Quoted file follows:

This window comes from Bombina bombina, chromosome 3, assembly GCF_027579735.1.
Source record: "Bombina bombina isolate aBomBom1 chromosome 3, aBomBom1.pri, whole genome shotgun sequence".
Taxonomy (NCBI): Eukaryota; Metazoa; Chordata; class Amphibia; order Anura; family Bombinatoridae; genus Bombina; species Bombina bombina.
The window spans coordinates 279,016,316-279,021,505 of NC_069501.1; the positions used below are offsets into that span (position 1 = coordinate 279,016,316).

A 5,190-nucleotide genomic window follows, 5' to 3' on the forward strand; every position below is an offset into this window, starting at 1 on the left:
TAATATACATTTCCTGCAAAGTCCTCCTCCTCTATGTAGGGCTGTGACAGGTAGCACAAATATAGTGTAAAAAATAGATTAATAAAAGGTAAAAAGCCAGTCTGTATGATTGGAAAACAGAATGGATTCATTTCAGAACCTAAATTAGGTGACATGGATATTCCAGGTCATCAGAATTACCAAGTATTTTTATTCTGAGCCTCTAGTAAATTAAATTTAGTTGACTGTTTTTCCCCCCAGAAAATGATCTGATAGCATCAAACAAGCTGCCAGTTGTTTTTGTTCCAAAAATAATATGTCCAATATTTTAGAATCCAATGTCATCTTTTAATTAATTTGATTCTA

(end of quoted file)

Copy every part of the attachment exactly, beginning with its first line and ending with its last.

This window comes from Bombina bombina, chromosome 3, assembly GCF_027579735.1.
Source record: "Bombina bombina isolate aBomBom1 chromosome 3, aBomBom1.pri, whole genome shotgun sequence".
Taxonomy (NCBI): Eukaryota; Metazoa; Chordata; class Amphibia; order Anura; family Bombinatoridae; genus Bombina; species Bombina bombina.
The window spans coordinates 279,016,316-279,021,505 of NC_069501.1; the positions used below are offsets into that span (position 1 = coordinate 279,016,316).

A 5,190-nucleotide genomic window follows, 5' to 3' on the forward strand; every position below is an offset into this window, starting at 1 on the left:
TAATATACATTTCCTGCAAAGTCCTCCTCCTCTATGTAGGGCTGTGACAGGTAGCACAAATATAGTGTAAAAAATAGATTAATAAAAGGTAAAAAGCCAGTCTGTATGATTGGAAAACAGAATGGATTCATTTCAGAACCTAAATTAGGTGACATGGATATTCCAGGTCATCAGAATTACCAAGTATTTTTATTCTGAGCCTCTAGTAAATTAAATTTAGTTGACTGTTTTTCCCCCCAGAAAATGATCTGATAGCATCAAACAAGCTGCCAGTTGTTTTTGTTCCAAAAATAATATGTCCAATATTTTAGAATCCAATGTCATCTTTTAATTAATTTGATTCTA